This week, I have found myself listening to more music than I typically do. And by more, I mean more variety -- things I normally wouldn’t figure I’d catch myself listening to. It could be something poppy, mellow, or an old tune I listened to when I was a little kid. It’s weird.
It’s all got me thinking about music in general again. Now, I don’t like to go on rants about these sorts of things. When it comes to something subjective, I don’t want to be the guy to try and force my opinions onto you or be the self-righteous critic. But with everything that’s been going into my ears the past couple weeks, I’ve caught myself making a mental list of things that sort of ... irk me. My musical turn-ons and turn-offs, so to speak. It doesn’t necessarily annoy me, it just doesn’t create a spark in me. The things I think are boring in music.
Here’s a list:
1. The “Whoa-Oh-Ohs”
You know what I’m talking about here. Typically, they’re at their most popular in catchy mainstream pop songs. The stuff you hear on the radio that everybody complains about. When the beat gets going, the song builds up, and the chorus kicks in, then bam: There it is. The “whoa-oh-oh” that everybody listening can sing along to.
For what it’s worth, the hook is what keeps people listening. It’s the moment of the song that the mumblers can sing and the singers can mumble. Because, well, it’s not hard to remember melodies. Roar? Bad Romance? Tik Tok? Even as far back as "Hey Jude." They’re not bad, they’re catchy, but they’re getting old.
2. The Insincerity
This isn’t a new thing either. And in all honesty, I don’t have anything positive to say about this one. See, the thing is, sincerity doesn’t mean it has to be some deep, sad song that makes you think. Even a party song can be sincere. People give Miley Cyrus a lot of flak for acting the way she does now, but I appreciate the effort she’s putting in.
I’m talking about the people who stand on stage, singing fantasized sorrows of something that never happened to them. Or, the people who half-sing a song about some intense party every time they throw something out there without any kind of variation in their creativity. Just off the top of my head? Pitbull. I don’t like Pitbull. Why is he famous? I don’t get it. Brokencyde is another. Man, I hate Brokencyde.
3. The Forced Angst
When I hear a song that starts out sounding really awesome, I enjoy it. But that enjoyment becomes embarrassment if the first line happens to be something about darkness and broken hearts. Or vampires. HIM is a guilty pleasure of mine when it comes to this, but for the most part, I can’t stand to hear it. It becomes especially embarrassing when you do some further research and find out that a 37-year-old man is writing about being the “Leader of the Broken Hearts” (looking at you, Papa Roach).
There are instances this sort of thing works, reaching back to HIM, where everything ties in together. The vocals aren’t whiny, the music isn’t regurgitated from the last hit single, and the lyrics usually go beyond “she broke my heart, I’m filled with darkness, the world is black, I am so heartless.” It’s incredibly one-dimensional and juvenile to do it. If you’re angsty, be open and honest. Don’t write it like something you’d find on a wristband at Hot Topic.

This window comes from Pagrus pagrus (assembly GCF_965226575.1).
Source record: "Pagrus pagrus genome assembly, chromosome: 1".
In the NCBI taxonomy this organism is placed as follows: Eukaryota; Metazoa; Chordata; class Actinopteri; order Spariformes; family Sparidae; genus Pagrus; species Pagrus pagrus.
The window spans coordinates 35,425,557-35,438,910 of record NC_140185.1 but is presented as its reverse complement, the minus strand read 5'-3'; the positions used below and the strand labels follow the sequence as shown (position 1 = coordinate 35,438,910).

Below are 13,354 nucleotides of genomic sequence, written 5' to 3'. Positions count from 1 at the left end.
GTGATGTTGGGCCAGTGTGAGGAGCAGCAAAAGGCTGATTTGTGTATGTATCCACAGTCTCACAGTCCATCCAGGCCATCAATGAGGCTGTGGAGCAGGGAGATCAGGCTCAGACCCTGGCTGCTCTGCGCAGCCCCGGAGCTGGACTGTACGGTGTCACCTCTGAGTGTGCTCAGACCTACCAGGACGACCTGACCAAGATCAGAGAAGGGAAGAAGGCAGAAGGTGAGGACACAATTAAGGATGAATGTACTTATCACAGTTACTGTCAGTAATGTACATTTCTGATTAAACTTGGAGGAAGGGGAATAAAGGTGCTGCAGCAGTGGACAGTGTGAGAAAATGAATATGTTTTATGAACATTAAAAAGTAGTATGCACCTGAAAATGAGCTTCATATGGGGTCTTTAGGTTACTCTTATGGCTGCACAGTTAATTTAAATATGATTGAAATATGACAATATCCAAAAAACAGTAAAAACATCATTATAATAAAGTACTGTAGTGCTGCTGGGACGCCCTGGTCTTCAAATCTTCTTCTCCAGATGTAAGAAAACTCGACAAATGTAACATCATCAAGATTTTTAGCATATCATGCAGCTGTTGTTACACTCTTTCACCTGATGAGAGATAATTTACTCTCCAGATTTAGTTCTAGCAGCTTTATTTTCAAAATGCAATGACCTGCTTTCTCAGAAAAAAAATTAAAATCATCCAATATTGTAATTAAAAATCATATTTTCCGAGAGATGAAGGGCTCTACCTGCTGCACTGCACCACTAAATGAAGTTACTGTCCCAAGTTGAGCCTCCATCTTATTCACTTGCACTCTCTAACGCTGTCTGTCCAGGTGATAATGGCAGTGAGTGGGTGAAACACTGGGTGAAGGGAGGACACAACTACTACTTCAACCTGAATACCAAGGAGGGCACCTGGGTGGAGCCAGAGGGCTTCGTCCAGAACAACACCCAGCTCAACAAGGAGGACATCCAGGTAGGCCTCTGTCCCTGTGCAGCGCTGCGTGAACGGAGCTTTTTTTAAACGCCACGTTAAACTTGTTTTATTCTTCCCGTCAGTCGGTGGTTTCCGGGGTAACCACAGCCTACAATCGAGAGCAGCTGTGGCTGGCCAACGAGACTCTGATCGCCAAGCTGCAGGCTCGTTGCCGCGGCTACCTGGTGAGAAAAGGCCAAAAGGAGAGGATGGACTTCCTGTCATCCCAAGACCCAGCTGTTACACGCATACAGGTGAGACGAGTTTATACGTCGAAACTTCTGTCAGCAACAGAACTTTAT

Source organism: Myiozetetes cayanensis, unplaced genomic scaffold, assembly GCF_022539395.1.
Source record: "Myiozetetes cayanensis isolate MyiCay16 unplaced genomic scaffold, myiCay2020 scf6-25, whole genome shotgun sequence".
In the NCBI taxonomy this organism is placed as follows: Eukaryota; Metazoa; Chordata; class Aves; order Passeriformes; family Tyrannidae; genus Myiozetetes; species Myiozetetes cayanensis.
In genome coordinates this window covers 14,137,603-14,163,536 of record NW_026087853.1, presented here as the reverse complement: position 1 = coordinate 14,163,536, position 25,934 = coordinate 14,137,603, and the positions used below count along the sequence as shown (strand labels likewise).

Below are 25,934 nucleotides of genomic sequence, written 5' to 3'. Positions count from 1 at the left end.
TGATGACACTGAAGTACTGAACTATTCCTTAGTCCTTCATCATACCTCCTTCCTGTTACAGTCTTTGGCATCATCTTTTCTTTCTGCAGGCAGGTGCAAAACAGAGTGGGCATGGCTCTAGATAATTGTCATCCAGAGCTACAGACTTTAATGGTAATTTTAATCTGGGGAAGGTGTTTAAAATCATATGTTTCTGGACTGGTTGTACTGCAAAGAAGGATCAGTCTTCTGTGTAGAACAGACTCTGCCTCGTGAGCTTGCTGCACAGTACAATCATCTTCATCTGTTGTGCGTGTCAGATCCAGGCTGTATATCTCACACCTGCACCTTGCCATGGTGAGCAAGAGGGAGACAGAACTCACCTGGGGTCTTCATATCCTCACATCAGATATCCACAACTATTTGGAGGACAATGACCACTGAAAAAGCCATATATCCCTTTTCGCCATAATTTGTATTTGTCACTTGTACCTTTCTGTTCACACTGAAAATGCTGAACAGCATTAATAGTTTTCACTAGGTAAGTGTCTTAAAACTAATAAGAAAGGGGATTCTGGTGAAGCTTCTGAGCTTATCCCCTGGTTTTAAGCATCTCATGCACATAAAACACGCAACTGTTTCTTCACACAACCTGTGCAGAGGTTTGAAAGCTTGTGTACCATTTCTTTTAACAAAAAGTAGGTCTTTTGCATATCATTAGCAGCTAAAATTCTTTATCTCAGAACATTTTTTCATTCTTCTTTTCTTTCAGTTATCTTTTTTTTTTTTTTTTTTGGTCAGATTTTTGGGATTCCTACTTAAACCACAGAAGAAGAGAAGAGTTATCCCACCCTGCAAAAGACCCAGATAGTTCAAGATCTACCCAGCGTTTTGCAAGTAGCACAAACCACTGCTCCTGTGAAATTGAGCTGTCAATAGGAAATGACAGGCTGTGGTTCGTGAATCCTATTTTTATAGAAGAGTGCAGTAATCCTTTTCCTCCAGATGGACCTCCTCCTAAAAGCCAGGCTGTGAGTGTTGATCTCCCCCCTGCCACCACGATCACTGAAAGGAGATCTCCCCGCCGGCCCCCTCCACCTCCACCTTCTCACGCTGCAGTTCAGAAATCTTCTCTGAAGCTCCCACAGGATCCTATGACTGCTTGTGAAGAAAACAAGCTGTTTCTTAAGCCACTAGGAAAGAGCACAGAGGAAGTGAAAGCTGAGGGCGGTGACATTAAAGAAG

4. The Same Thing
Whether it’s the barefoot acoustic, catchy drumming of an indie band or the synthesized claps of radio pop, it’s all the same. One tune after the other, whether it’s popular or not, sounds like one long drone of catchy music over and over. I know I sound like I’m being overly cynical. It’s really just feel-good music. Not something you sit down to find some deeper meaning. That’s not always great.
It’s not just the big bands that do that sort of thing. Metal bands are especially notorious of this. It’s great if you’re into a certain genre, but I don’t like hearing about a band playing the same exact style of music after 20 years. If that’s the case, at least try to keep it interesting. Not the same thing over and over and over again.
5. The Autotuned
This is not as irritating as the others. Autotuning is actually pretty widely used in production. It really depends entirely on the subtlety of it. Not everybody can be an Alicia Keys or a Meatloaf. But? When it comes to some talentless businessman like will.i.am? That stinks. Daft Punk’s alright, though.
6. The Bad Fans
This is all about the fans. The fans that like to rub in how long they’ve listened. The fans that like to point out their age. The fans that caricturize the band’s image. The fans that force it into you.
“Oh, well I’ve known about them since before they performed.”
There’s nothing more of a put-off than being called a poser by somebody trying their absolute hardest to outdo their favorite band in the world. I can’t stand the rabid fans that attack and ridicule somebody for not understanding or knowing the same things as themselves. If you find yourself in a position to help somebody into a new style of music – unfamiliar territory – show them around. Don’t belittle them because your musical empire is so much more vast and important than somebody else’s.
Music is entirely subjective. It’s all opinions. That’s what’s great about it. But a smudge on the scenery can ruin an entire painting. And that’s what these feel like to me. Smudges, smears, scratches. Things that can so easily taint something so beautiful.
Neil Kristjansson's "Menifee Plugged In" column appears each week. He writes about two things of interest to most of the younger generation -- music and electronic gaming. He welcomes your comments here or though email at email@example.com.